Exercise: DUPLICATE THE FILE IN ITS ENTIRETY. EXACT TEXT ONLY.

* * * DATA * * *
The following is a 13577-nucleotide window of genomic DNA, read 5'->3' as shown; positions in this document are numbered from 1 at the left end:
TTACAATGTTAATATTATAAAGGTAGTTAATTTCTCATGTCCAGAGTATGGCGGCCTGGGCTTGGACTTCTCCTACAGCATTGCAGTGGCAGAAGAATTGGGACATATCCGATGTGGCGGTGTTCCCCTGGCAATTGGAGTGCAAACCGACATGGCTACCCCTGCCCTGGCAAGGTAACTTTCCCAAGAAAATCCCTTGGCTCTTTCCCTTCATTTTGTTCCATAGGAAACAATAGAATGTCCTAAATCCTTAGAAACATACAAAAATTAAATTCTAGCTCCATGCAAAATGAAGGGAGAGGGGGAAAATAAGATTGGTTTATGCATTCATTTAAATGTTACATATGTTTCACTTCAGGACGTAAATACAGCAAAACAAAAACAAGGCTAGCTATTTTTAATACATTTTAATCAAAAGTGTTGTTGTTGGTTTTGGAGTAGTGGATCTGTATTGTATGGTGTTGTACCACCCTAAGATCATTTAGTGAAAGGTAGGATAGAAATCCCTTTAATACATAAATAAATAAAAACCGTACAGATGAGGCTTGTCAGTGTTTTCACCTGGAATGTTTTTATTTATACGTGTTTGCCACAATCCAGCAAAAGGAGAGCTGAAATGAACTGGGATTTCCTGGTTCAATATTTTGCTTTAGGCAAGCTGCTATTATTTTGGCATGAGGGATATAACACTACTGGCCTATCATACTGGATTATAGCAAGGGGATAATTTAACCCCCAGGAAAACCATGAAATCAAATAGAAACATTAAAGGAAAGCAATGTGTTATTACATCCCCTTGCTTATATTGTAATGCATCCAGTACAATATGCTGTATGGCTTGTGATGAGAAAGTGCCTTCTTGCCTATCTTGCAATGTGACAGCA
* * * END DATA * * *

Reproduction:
The following is a 13577-nucleotide window of genomic DNA, read 5'->3' as shown; positions in this document are numbered from 1 at the left end:
TTACAATGTTAATATTATAAAGGTAGTTAATTTCTCATGTCCAGAGTATGGCGGCCTGGGCTTGGACTTCTCCTACAGCATTGCAGTGGCAGAAGAATTGGGACATATCCGATGTGGCGGTGTTCCCCTGGCAATTGGAGTGCAAACCGACATGGCTACCCCTGCCCTGGCAAGGTAACTTTCCCAAGAAAATCCCTTGGCTCTTTCCCTTCATTTTGTTCCATAGGAAACAATAGAATGTCCTAAATCCTTAGAAACATACAAAAATTAAATTCTAGCTCCATGCAAAATGAAGGGAGAGGGGGAAAATAAGATTGGTTTATGCATTCATTTAAATGTTACATATGTTTCACTTCAGGACGTAAATACAGCAAAACAAAAACAAGGCTAGCTATTTTTAATACATTTTAATCAAAAGTGTTGTTGTTGGTTTTGGAGTAGTGGATCTGTATTGTATGGTGTTGTACCACCCTAAGATCATTTAGTGAAAGGTAGGATAGAAATCCCTTTAATACATAAATAAATAAAAACCGTACAGATGAGGCTTGTCAGTGTTTTCACCTGGAATGTTTTTATTTATACGTGTTTGCCACAATCCAGCAAAAGGAGAGCTGAAATGAACTGGGATTTCCTGGTTCAATATTTTGCTTTAGGCAAGCTGCTATTATTTTGGCATGAGGGATATAACACTACTGGCCTATCATACTGGATTATAGCAAGGGGATAATTTAACCCCCAGGAAAACCATGAAATCAAATAGAAACATTAAAGGAAAGCAATGTGTTATTACATCCCCTTGCTTATATTGTAATGCATCCAGTACAATATGCTGTATGGCTTGTGATGAGAAAGTGCCTTCTTGCCTATCTTGCAATGTGACAGCA